Nigeria’s top lender by assets, Access Bank, says it is sensing a business opportunity in villages and rural areas, following last week’s Central Bank of Kenya (CBK) nod to acquire ex-President Moi-linked Transnational Bank. The announcement came as rating agency Moody’s termed the deal insignificant to change its rating.
Group managing director Herbert Wigwe said the lender had set its sights on commercial lending to agriculture, which remains low — compared to other sectors — accounting for four percent of the lending portfolio, according to industry lobby Kenya Bankers Association.
“This acquisition aligns with our strategy to become Africa’s gateway to the world and we are excited about the potentials that reside in the East African market,” he said in a statement.
“We will leverage our presence in key payment corridors, strong partnerships in non-presence countries — robust technology platform as well as world-class risk management to provide cutting edge financial solutions to our clients.”
In 2018, Kenya’s Equity Bank committed to lending Sh20 billion to 2,000 farmers in the next five years.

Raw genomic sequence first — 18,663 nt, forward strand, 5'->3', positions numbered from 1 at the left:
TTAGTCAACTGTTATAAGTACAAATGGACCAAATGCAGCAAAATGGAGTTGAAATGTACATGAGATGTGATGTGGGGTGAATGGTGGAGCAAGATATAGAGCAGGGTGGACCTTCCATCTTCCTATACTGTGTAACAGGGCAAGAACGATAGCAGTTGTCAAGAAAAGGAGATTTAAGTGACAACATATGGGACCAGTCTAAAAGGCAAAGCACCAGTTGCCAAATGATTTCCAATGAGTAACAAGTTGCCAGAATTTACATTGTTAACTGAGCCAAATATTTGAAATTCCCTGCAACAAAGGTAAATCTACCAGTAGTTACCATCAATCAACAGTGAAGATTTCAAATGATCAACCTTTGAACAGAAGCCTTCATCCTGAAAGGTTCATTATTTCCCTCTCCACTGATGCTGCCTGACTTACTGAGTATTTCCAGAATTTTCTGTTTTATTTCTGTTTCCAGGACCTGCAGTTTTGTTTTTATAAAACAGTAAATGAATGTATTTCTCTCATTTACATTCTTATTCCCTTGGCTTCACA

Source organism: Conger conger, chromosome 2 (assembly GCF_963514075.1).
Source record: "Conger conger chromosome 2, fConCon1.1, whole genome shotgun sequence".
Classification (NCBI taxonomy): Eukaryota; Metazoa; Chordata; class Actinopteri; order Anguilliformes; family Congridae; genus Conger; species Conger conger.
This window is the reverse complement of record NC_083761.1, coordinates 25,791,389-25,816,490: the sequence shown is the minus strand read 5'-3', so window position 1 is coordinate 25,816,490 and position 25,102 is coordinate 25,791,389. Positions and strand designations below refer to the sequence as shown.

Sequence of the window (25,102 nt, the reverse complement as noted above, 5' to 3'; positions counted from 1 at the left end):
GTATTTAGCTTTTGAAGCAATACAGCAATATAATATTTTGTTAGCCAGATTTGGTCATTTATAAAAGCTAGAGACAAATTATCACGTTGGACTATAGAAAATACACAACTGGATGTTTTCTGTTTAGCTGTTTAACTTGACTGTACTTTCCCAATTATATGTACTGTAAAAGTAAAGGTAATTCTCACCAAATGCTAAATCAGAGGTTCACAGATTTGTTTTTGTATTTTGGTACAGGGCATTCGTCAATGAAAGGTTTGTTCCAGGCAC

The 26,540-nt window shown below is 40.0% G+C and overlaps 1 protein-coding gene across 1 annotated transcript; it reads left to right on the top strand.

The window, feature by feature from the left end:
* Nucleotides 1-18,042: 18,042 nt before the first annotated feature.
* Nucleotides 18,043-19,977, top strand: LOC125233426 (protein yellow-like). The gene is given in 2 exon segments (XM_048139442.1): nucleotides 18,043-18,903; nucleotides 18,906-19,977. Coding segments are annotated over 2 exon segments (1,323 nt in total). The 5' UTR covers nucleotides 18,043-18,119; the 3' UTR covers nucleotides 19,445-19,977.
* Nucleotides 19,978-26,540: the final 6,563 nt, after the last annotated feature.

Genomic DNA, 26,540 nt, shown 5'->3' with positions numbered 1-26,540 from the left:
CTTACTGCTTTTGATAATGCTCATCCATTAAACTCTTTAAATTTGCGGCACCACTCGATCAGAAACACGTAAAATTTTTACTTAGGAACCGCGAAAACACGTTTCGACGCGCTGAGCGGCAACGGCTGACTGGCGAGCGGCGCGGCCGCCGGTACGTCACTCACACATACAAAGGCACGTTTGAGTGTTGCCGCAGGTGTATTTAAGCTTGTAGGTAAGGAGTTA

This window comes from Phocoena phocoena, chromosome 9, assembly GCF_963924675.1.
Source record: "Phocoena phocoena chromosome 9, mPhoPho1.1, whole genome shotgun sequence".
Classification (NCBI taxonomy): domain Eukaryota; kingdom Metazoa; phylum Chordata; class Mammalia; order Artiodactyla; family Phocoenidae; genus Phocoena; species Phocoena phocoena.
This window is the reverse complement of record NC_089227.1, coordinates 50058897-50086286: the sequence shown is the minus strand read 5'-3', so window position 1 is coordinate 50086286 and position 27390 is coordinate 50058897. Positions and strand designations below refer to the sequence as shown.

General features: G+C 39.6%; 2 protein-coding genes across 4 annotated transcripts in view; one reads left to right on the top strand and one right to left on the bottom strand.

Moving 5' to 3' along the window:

Rating agency Moody’s in the meanwhile has affirmed the B2 long-term local currency deposit ratings of Access Bank.
“Access Bank’s acquisition of Transnational Bank Plc in Kenya is in line with its strategy to grow outside Nigeria but in the near term it will have no material credit implications due to Transnational’s small size,” said Peter Mushangwe, a banking analyst at Moody’s.
The banks’ long-term deposit rating was changed to negative from stable.
The agency said the Nigerian lender’s financial profile had been generally resilient to the difficult operating environment in the West African country.
“On average, the Nigerian banks benefit from good pre-provision profitability and capital positions; asset quality and foreign currency funding positions have improved over recent quarters, following the recession in 2016,” said Moody’s.